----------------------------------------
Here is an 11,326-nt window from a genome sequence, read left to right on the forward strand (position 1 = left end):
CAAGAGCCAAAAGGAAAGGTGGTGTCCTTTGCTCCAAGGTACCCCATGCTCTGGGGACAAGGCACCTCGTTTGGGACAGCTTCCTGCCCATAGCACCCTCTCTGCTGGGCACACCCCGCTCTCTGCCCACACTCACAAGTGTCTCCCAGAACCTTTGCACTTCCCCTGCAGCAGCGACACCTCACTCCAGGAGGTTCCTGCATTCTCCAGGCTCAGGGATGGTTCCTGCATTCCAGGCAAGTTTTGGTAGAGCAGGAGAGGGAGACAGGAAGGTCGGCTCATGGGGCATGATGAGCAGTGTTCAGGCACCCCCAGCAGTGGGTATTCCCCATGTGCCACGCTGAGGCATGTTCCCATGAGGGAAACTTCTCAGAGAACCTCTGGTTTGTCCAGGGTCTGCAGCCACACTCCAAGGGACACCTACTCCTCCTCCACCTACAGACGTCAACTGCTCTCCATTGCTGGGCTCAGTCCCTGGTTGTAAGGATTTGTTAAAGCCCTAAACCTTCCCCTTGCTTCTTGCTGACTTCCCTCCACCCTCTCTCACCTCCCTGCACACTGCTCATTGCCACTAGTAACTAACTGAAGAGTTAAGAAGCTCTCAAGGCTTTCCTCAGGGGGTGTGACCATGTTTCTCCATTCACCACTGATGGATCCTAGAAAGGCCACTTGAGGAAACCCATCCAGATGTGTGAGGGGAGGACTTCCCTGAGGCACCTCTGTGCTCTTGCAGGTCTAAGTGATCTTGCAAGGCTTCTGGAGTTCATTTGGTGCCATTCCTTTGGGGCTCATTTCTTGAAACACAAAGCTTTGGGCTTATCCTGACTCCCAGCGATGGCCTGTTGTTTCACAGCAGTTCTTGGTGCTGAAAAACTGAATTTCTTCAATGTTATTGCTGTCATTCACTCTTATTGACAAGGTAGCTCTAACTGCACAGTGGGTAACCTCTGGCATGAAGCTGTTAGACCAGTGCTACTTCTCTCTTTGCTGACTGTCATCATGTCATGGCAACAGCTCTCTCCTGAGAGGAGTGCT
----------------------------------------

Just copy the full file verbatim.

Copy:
Here is an 11,326-nt window from a genome sequence, read left to right on the forward strand (position 1 = left end):
CAAGAGCCAAAAGGAAAGGTGGTGTCCTTTGCTCCAAGGTACCCCATGCTCTGGGGACAAGGCACCTCGTTTGGGACAGCTTCCTGCCCATAGCACCCTCTCTGCTGGGCACACCCCGCTCTCTGCCCACACTCACAAGTGTCTCCCAGAACCTTTGCACTTCCCCTGCAGCAGCGACACCTCACTCCAGGAGGTTCCTGCATTCTCCAGGCTCAGGGATGGTTCCTGCATTCCAGGCAAGTTTTGGTAGAGCAGGAGAGGGAGACAGGAAGGTCGGCTCATGGGGCATGATGAGCAGTGTTCAGGCACCCCCAGCAGTGGGTATTCCCCATGTGCCACGCTGAGGCATGTTCCCATGAGGGAAACTTCTCAGAGAACCTCTGGTTTGTCCAGGGTCTGCAGCCACACTCCAAGGGACACCTACTCCTCCTCCACCTACAGACGTCAACTGCTCTCCATTGCTGGGCTCAGTCCCTGGTTGTAAGGATTTGTTAAAGCCCTAAACCTTCCCCTTGCTTCTTGCTGACTTCCCTCCACCCTCTCTCACCTCCCTGCACACTGCTCATTGCCACTAGTAACTAACTGAAGAGTTAAGAAGCTCTCAAGGCTTTCCTCAGGGGGTGTGACCATGTTTCTCCATTCACCACTGATGGATCCTAGAAAGGCCACTTGAGGAAACCCATCCAGATGTGTGAGGGGAGGACTTCCCTGAGGCACCTCTGTGCTCTTGCAGGTCTAAGTGATCTTGCAAGGCTTCTGGAGTTCATTTGGTGCCATTCCTTTGGGGCTCATTTCTTGAAACACAAAGCTTTGGGCTTATCCTGACTCCCAGCGATGGCCTGTTGTTTCACAGCAGTTCTTGGTGCTGAAAAACTGAATTTCTTCAATGTTATTGCTGTCATTCACTCTTATTGACAAGGTAGCTCTAACTGCACAGTGGGTAACCTCTGGCATGAAGCTGTTAGACCAGTGCTACTTCTCTCTTTGCTGACTGTCATCATGTCATGGCAACAGCTCTCTCCTGAGAGGAGTGCT